Leave your guess in the “comments” section and come back on Tuesday for the answer.


    You Ask, I Answer: Calcium Carbonate in Vegan Beverages

    Tums UltraI’ve noticed that most soy/almond milk has calcium carbonate, which someone once told me was like drinking concrete?

    Is that true?  What is calcium carbonate, exactly?

    — Kerra Olsen
    (Via Facebook)

    Calcium carbonate– an ionic salt —  is a very abundant compound; it’s found almost everywhere in nature, from snail shells to our planet’s crust.  It’s also the main component in Tums!

    Yes, concrete (and chalk) are made from calcium carbonate, but that is not to say you are “eating concrete”.  After all, you can make paper mache paste from flour and water.  That does not mean, however, that a whole grain baguette is just a baked version of of it.

    Most calcium supplements (and calcium-fortified foods, such as non-dairy “milks”) are made from calcium carbonate because it is the least expensive source.  Research also shows that its absorption is the highest.

    Since calcium carbonate is best absorbed with meals, it only makes sense to use it to fortify foods.

    No reason to panic or fear.  Calcium carbonate is a perfectly safe way to get your calcium, provided you don’t have certain conditions (kidney stones being the biggest worry).


    Numbers Game: Answer

    cornAmericans consumed a total of 403 million pounds of corn oil in 1970.  By 2002, that figure reached 950 million pounds.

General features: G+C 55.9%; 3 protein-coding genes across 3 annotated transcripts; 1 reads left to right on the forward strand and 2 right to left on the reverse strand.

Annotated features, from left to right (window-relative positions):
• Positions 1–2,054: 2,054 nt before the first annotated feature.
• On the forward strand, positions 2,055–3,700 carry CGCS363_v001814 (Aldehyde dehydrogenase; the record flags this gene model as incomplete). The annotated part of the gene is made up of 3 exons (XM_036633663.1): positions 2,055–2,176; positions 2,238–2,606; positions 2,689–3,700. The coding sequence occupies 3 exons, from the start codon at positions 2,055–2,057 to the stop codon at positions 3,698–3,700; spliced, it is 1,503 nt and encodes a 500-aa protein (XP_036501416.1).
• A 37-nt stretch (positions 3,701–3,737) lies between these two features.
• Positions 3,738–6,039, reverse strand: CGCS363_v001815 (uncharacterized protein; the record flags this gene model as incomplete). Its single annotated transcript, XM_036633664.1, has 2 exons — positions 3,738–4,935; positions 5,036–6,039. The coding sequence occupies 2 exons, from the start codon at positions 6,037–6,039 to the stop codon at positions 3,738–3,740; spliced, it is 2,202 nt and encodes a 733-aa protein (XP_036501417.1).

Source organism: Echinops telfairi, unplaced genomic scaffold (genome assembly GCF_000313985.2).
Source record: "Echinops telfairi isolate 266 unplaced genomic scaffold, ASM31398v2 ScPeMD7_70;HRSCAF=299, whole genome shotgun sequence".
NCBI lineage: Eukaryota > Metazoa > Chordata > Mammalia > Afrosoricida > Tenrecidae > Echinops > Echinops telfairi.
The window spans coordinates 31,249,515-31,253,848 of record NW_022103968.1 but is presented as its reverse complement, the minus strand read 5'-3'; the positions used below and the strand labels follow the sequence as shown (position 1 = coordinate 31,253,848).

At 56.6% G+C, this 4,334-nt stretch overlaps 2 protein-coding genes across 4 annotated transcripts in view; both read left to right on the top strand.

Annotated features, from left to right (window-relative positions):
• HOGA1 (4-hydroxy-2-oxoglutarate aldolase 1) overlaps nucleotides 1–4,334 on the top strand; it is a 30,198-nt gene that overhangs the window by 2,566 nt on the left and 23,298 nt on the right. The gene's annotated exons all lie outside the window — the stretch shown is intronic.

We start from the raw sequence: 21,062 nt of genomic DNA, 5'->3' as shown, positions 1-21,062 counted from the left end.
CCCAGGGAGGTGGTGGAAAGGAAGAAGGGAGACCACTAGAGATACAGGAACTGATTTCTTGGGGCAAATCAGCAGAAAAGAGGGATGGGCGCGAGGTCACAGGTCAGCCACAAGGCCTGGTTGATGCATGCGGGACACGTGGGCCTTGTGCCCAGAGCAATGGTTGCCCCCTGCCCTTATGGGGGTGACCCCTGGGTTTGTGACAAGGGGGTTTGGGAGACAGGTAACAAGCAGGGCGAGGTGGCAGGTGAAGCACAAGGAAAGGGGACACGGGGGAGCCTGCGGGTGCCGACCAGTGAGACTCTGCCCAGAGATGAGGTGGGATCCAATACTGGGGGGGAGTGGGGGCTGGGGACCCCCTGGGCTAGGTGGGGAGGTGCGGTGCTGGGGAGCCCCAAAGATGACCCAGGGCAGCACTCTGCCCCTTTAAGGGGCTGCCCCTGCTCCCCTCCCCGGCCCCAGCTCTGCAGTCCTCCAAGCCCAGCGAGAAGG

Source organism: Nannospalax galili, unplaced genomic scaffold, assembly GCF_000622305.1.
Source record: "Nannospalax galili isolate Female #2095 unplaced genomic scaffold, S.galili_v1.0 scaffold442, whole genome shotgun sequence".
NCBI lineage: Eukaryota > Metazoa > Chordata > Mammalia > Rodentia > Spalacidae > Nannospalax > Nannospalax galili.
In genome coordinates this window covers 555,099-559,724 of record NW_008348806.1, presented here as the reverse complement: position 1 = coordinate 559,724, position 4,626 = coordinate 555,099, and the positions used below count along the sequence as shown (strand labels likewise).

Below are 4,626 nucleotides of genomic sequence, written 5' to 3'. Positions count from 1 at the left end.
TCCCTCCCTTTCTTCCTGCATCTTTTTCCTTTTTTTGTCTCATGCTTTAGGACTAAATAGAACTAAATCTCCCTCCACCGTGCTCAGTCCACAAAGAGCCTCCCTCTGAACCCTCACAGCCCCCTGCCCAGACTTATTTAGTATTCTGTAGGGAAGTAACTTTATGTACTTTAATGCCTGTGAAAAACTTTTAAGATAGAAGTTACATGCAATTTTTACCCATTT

FYI: Corn oil has an omega 6:omega 3 ratio of 46:1.  Yikes!

    Chances are, this figure continued to climb over the past eight years, especially as plant oils took over for trans fats in shelf-stable snacks.

    As much as the “limit saturated fats” message is constantly drilled into us, statistics show that over the past thirty years, saturated fat intake has remained steady, while omega-6 intake has skyrocketed.

    Might as well change this country’s name to The United States of Corn.  Our cars guzzle it, our cattle chow it down, and the average American’s diet is so heavily processed, corn is its own food group!


    Guest Post: A Look Back at the 2006 ‘Benzene in Soda’ Scare You May Have Missed

    Benzene_circleIn March of 2006, the United Kingdom’s Food Standards Agency ordered a recall of four brands of beverages after laboratory tests found excessive levels of benzene, a carcinogen. Attention-grabbing headlines, like that run by the Times of London on the front page of its home news section, announced the recall: “Soft drinks pulled from shelves over cancer fear. ” (1) A textbook example of an alert government regulator, policing the safety of its food system? Well, not exactly.

    Continue Reading »


    Guest Post: Are You Eating Dry Cleaning Fluid? Chances Are: Yes!

    Head ShotAs a graduate student of Public Health concentrating in Environmental Health, I find it extremely important to be aware of things in our environment that can potentially cause bodily harm and disease, in addition to finding ways to protect human health.